In a message for Brazil’s National family Week, Pope Francis said it is the task of parents to pass on reverence for human life at all stages to their children.
“In a particular way, faced with the culture of waste, that relativizes the value of human life,” the pope said, “parents are called to pass on to their children the understanding that this must always be defended, already in the mother’s womb, recognizing in it a gift from God and an assurance of mankind’s future, but also in the care shown to the elderly, particularly to grandparents, who are the living memory of a people and the transmitters of life’s wisdom.”
Last week the pope also urged the Knights of Columbus to renew their dedication to the cause of the defence of the family and of life at all its stages. In a letter, the pope called on the knights to emulate St. Joseph, the protector of the Holy Family, and “to bear witness to the authentic nature of marriage and the family, the sanctity and inviolable dignity of human life, and the beauty and truth of human sexuality.”
“In this time of rapid social and cultural changes, the protection of God’s gifts cannot fail to include the affirmation and defense of the great patrimony of moral truths taught by the Gospel and confirmed by right reason, which serve as the bedrock of a just and well-ordered society,” the letter continued.
Signed by Secretary of State Tarcisio Cardinal Bertone on the pope’s behalf, the letter was addressed to the 131st Supreme Convention of the Knights of Columbus that was held in San Antonio, Texas August 6-8th.
Shortly after the recent papal visit to Brazil for World Youth Day, the government passed legislation loosening abortion restrictions. The new law requires health care centers to provide the abortifacient “morning-after pill” to rape victims up to 72 hours after the crime.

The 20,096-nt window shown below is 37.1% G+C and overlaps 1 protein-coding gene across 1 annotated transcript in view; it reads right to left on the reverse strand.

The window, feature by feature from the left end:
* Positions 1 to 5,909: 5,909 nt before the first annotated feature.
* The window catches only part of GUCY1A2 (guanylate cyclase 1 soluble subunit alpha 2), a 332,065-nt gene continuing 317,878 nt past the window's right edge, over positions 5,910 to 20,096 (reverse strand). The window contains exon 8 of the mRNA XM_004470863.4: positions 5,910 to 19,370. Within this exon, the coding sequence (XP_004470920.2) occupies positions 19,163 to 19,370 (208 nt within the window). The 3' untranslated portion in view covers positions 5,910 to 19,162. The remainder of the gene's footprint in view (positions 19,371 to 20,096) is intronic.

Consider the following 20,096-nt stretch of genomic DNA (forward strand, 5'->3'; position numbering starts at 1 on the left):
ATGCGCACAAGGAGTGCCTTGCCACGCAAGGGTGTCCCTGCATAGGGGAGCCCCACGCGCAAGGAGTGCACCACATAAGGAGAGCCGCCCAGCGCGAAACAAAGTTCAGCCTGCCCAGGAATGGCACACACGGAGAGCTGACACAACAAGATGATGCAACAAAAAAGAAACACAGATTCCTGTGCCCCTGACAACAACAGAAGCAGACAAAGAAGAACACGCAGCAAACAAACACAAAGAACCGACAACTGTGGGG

Twenty pro-life organizations in Latin America issued a joint statement saying, “We have studied the measure and we can see in it the same strategy that is being used in all of our countries to promote widespread use of an abortifacient drug without a prescription.”
Asked by a Brazilian journalist during the flight back to Rome why, given the urgency of the situation, he had not mentioned abortion during the week of World Youth Day, Pope Francis responded, “The Church has already expressed herself perfectly on this. It wasn’t necessary to go back to this, nor did I speak about fraud or lies or other things, on which the Church has a clear doctrine.
The pope added, “It wasn’t necessary to talk about that, but about positive things that open the way to youngsters, isn’t that so? Moreover, young people know perfectly well what the position of the Church is.”
As a cardinal the pope had strongly condemned abortion, even in cases of rape.
In a 2007 speech given to a gathering of priests and laity on October 2nd, then-Cardinal Bergoglio issued a defense of life even in cases of rape saying: “we aren’t in agreement with the death penalty,” but “in Argentina we have the death penalty. A child conceived by the rape of a mentally ill or retarded woman can be condemned to death.”
In 2005, he urged Catholics to oppose abortion even if they “deliver you to the courts” or “have you killed.”